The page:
When Henry finally revealed his HIV status, his parents’ reaction to the news “pleasantly surprised” him.

As a gay male, Henry is part of the majority of those living with HIVAIDS in California. About 135,985 of the HIV/AIDS cases as of June 30 were men who have sex with men and bisexual men, according to the California Office of AIDS.

HIV healthcare workers, however, say they’ve learned to never make assumptions about which patients have the virus.

“Somebody may not have the ‘face of HIV’, so-and-so is not a gay man, so-and-so is not a drug user, so-and-so is not sexually promiscuous,” said Lin. “But that doesn’t mean that the person is immune or protected from HIV or couldn’t have HIV.”

Al and Jane Nakatani still remember how their youngest son Guy, who died of AIDS, was treated when he was hospitalized almost two decades ago.

“They had a big red ‘alto’ [stop] sign before you walked in, you had to gown up and wear gloves, and they served him on Styrofoam dishes,” Jane Nakatani said. “The nurse wouldn’t even want to take his temperature and said, ‘here you take it.’”

Guy’s ashes were buried alongside his two brothers at Maui Memorial Park. Al and Jane Nakatani used to visit their three sons weekly at the cemetery, two of whom died from AIDS and one from a shooting. Greg was the first to pass away in 1986 at the age of 23 after he was gunned down outside a Leucadia, Calif. taco shop following an argument over damage to his truck.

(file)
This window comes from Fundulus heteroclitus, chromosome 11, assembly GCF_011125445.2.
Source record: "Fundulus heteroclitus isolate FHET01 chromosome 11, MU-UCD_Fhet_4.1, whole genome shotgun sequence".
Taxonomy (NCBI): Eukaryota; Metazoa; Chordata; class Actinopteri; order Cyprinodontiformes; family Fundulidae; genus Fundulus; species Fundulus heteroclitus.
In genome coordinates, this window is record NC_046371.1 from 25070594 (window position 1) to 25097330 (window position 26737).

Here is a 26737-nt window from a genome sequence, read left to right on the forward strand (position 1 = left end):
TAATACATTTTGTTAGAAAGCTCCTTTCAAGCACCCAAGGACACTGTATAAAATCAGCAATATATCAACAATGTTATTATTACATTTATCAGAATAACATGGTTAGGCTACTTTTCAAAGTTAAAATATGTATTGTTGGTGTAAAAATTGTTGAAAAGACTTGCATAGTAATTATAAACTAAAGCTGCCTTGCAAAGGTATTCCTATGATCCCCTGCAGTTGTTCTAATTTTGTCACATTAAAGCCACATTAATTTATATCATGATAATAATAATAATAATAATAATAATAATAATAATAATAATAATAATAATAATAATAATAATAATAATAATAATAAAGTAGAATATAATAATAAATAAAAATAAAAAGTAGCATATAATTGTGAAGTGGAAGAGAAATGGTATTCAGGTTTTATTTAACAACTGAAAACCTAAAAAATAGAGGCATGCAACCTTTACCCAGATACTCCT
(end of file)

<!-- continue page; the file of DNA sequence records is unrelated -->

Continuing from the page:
Glen, born in 1961, was the most private of the Nakatani children. At 15 he ran away from their home in San Jose, Calif. After being diagnosed with HIV, Glen returned home. He died in 1990.
“I had great dreams for all three of them,” said Jane Nakatani.

The Nakatanis say they will never forget the lessons they learned from the tragedy of losing all of their children. They continue to give educational and inspirational speeches nationwide through their nonprofit, Honor Thy Children.

“If we don’t step in to support, help and be understanding, then the kind of outcomes that took place in our family with Glen and with Guy will continue, and of course they do continue today,” said Al Nakatani about Glen and Guy, who identified as gay.

With President Barack Obama’s signing of the Affordable Care Act in 2010, many healthcare workers are speculating about the changes that will occur to HIV/AIDS healthcare in California from now until 2014.

“With healthcare reform hopefully more people will get [insurance], but I’m a little worried about the expertise being lost around HIV competency and really let’s face it in communities of color, HIV is still a highly stigmatized issue,” said Lina Sheth, director of community development and external affairs with the Asian & Pacific Islander Wellness Center.

Although, there has been progress made since the discovery of HIV in the 1980s, Sara says she thinks there’s still work to be done.

“I think that there are inroads in certain communities to be made,” Sara said. “I think that within the Asian and Pacific Islander community there’s still a lot of stigma.”

Certain family members and friends may never know of Sara’s HIV status because she fears being blamed, misunderstood or labeled as sexually promiscuous.

But her HIV status has not stopped Sara from looking optimistically at the future and discussing with her fiancé, who is HIV negative, the possibility of having children.

Being diagnosed with HIV has, Sara says, made her more determined to be a success in life.

“It’s not an immediate death sentence,” Sara said. “And you know my initial fear was, ‘I have 10 years, I’m going to live them as best as I can, and I want to make the most change I can.’ Now I have a much better outlook, thinking I could live into my 70s and 80s.”